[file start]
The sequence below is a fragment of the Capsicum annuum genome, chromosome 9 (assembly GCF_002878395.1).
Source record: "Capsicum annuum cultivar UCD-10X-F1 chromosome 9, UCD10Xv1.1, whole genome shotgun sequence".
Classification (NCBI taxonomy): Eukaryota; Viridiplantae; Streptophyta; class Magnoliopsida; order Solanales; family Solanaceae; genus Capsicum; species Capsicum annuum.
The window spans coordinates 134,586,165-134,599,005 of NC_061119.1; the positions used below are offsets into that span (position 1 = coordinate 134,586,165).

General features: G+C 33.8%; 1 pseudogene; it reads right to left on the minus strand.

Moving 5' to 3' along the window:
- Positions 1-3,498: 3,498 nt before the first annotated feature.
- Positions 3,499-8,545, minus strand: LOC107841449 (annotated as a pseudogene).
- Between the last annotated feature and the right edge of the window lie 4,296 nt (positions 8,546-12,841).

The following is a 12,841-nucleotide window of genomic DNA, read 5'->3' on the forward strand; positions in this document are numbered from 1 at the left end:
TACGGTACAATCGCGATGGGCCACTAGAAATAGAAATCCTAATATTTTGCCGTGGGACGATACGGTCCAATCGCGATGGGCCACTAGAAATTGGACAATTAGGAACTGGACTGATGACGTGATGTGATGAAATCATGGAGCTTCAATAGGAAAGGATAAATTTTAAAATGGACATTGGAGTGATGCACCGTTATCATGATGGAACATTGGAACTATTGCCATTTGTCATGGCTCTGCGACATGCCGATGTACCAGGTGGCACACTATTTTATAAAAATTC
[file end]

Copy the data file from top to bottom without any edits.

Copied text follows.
The sequence below is a fragment of the Capsicum annuum genome, chromosome 9 (assembly GCF_002878395.1).
Source record: "Capsicum annuum cultivar UCD-10X-F1 chromosome 9, UCD10Xv1.1, whole genome shotgun sequence".
Classification (NCBI taxonomy): Eukaryota; Viridiplantae; Streptophyta; class Magnoliopsida; order Solanales; family Solanaceae; genus Capsicum; species Capsicum annuum.
The window spans coordinates 134,586,165-134,599,005 of NC_061119.1; the positions used below are offsets into that span (position 1 = coordinate 134,586,165).

General features: G+C 33.8%; 1 pseudogene; it reads right to left on the minus strand.

Moving 5' to 3' along the window:
- Positions 1-3,498: 3,498 nt before the first annotated feature.
- Positions 3,499-8,545, minus strand: LOC107841449 (annotated as a pseudogene).
- Between the last annotated feature and the right edge of the window lie 4,296 nt (positions 8,546-12,841).

The following is a 12,841-nucleotide window of genomic DNA, read 5'->3' on the forward strand; positions in this document are numbered from 1 at the left end:
TACGGTACAATCGCGATGGGCCACTAGAAATAGAAATCCTAATATTTTGCCGTGGGACGATACGGTCCAATCGCGATGGGCCACTAGAAATTGGACAATTAGGAACTGGACTGATGACGTGATGTGATGAAATCATGGAGCTTCAATAGGAAAGGATAAATTTTAAAATGGACATTGGAGTGATGCACCGTTATCATGATGGAACATTGGAACTATTGCCATTTGTCATGGCTCTGCGACATGCCGATGTACCAGGTGGCACACTATTTTATAAAAATTC